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Panel of experts say health courts could solve medical malpractice

The Progressive Policy Institute, a centrist Democratic think tank, hosted a panel of experts on Capitol Hill this week to discuss how health courts could benefit doctors, lawyers and patients injured in medical malpractice cases. The institute's president, Will Marshall, called the current litigation system “broken” and that under the current system and some reform proposals patients are offered “false choices between phony solutions.”

As expected in the medical malpractice debate, the proposal has been met with resistance. According to Joanne Doroshow, executive director of the Center for Justice & Democracy in New York City, the proposals are presented as beneficial for medical malpractice patients when they would actually be devastating – especially to the most severely injured.

Doroshow believes the proposal for health courts is “yet another attempt by the healthcare industry to limit its liability exposure by proposing to take compensation judgments away from juries, and replacing the jury system with a statutory structure over which their political action committee money can have more control.” The way the health courts would operate, under the proposal, it to establish a system that would function similarly to patent and bankruptcy courts by eliminating juries and maintaining judges with specialized experience.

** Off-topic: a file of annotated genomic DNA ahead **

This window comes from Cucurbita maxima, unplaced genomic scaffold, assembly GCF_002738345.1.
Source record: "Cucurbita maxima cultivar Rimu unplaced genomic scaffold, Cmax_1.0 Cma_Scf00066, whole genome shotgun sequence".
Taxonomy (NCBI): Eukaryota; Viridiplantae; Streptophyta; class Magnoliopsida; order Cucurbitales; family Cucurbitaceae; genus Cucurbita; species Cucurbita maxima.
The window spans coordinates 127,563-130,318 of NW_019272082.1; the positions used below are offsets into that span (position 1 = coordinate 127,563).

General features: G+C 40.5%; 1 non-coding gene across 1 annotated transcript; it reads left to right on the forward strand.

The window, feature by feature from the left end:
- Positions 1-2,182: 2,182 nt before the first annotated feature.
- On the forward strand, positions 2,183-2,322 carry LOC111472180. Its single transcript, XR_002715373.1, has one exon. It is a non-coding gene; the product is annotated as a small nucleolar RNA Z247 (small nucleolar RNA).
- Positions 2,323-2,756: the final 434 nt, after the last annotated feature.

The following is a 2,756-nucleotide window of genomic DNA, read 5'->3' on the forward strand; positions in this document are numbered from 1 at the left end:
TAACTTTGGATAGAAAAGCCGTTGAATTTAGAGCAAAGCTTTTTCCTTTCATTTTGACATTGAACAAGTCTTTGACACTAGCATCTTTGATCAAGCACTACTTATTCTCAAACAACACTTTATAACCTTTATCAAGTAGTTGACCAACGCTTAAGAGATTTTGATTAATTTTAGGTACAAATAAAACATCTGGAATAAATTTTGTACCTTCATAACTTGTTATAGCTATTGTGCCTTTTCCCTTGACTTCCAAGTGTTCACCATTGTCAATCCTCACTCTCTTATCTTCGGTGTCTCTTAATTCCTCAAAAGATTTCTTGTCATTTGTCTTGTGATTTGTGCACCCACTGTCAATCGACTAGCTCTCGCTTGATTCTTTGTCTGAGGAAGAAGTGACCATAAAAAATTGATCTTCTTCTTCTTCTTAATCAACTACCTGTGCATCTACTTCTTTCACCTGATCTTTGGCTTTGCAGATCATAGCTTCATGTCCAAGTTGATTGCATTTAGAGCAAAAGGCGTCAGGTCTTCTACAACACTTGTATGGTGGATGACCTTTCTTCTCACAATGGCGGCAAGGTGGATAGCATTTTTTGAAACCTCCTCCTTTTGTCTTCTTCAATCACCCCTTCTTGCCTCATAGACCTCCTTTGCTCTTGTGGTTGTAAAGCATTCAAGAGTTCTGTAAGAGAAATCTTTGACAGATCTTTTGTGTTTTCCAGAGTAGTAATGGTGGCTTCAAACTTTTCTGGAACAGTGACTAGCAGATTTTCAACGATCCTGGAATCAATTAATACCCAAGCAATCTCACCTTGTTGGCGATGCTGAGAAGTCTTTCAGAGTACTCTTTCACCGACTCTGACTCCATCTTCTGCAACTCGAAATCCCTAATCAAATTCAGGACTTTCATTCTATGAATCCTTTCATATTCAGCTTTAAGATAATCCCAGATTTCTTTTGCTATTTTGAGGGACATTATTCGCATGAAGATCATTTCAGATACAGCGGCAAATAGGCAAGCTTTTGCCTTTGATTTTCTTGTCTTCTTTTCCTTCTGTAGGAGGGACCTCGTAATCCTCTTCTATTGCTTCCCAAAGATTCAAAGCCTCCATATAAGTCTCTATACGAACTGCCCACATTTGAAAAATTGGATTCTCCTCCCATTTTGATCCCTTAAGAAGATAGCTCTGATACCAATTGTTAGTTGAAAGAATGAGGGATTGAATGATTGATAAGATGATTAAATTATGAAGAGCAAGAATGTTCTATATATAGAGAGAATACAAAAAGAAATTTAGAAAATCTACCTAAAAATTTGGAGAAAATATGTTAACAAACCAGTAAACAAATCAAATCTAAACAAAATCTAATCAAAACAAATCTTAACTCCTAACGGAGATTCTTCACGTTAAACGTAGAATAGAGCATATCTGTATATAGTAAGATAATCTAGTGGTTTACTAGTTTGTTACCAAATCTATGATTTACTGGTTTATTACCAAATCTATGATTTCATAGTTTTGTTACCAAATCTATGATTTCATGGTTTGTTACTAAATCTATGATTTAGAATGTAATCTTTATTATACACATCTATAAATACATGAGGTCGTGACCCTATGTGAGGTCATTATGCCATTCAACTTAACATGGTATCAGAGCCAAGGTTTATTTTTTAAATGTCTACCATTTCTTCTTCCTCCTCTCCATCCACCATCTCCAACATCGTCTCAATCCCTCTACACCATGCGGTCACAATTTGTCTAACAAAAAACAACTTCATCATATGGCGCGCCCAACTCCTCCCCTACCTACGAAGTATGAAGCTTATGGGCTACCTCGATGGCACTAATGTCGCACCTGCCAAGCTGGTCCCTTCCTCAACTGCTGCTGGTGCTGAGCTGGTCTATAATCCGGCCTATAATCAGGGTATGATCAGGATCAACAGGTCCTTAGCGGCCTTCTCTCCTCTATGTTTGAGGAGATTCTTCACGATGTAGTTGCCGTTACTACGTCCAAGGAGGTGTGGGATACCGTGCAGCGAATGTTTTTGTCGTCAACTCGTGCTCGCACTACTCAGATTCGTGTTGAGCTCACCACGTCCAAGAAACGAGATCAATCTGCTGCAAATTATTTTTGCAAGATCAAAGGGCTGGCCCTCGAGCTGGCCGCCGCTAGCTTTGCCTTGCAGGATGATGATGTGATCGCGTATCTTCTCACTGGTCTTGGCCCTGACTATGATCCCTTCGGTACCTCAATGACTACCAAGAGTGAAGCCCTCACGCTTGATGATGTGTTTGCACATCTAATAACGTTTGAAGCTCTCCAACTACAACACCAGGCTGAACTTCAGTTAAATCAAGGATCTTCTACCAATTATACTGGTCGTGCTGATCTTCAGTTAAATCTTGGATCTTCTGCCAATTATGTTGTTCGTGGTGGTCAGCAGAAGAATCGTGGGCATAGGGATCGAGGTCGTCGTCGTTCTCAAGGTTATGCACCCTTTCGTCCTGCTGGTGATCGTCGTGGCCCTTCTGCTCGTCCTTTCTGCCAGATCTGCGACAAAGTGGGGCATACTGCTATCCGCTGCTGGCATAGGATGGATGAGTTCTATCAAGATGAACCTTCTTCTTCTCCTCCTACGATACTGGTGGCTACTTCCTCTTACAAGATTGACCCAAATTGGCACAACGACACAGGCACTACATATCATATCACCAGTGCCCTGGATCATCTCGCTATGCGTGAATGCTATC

A patient alleging medical malpractice would file claims with a local review board, which would be set up by a hospital and operated under the jurisdiction of a health court judge. After being investigated, free of charge to the patient, one of three rulings would be issued; immediate compensation to the patient in cases involving clear evidence of medical malpractice, rejection of the case if no medical malpractice is found or the injury is too minor to justify compensation or the case is sent to the health court judge for review or trial if the circumstances of the injury are not clear.

Judges, not juries, would decide the cases – a major point of contention among lawyers. A lawyer would represent both sides, and the health courts would employ the judges, who would be trained to understand the healthcare system. Neutral experts would also be hired to review claims.

The director of media relations at the Association of Trial Lawyers of America, Carlton Carl, said the concept behind health courts could be considered unconstitutional. According to Carl, if a jury made up of ordinary men and women are able to decide Enron is guilty of corruption, with no expertise of corruption, they should also be able to decide after hearing evidence whether a doctor has committed medical malpractice.

Marshall maintains the issue of medical malpractice is more complicated than choosing a side, and that one of the problems with the medical malpractice debate is that it is occurring along political lines, with Republicans arguing in favor of non-economic caps and Democrats attempting to protect lawyers. The panel of experts said the addition of health courts, along with non-economic judgment caps and tighter regulation of the insurance industry might be the way to effectively solve the problem of medical malpractice litigation reform.


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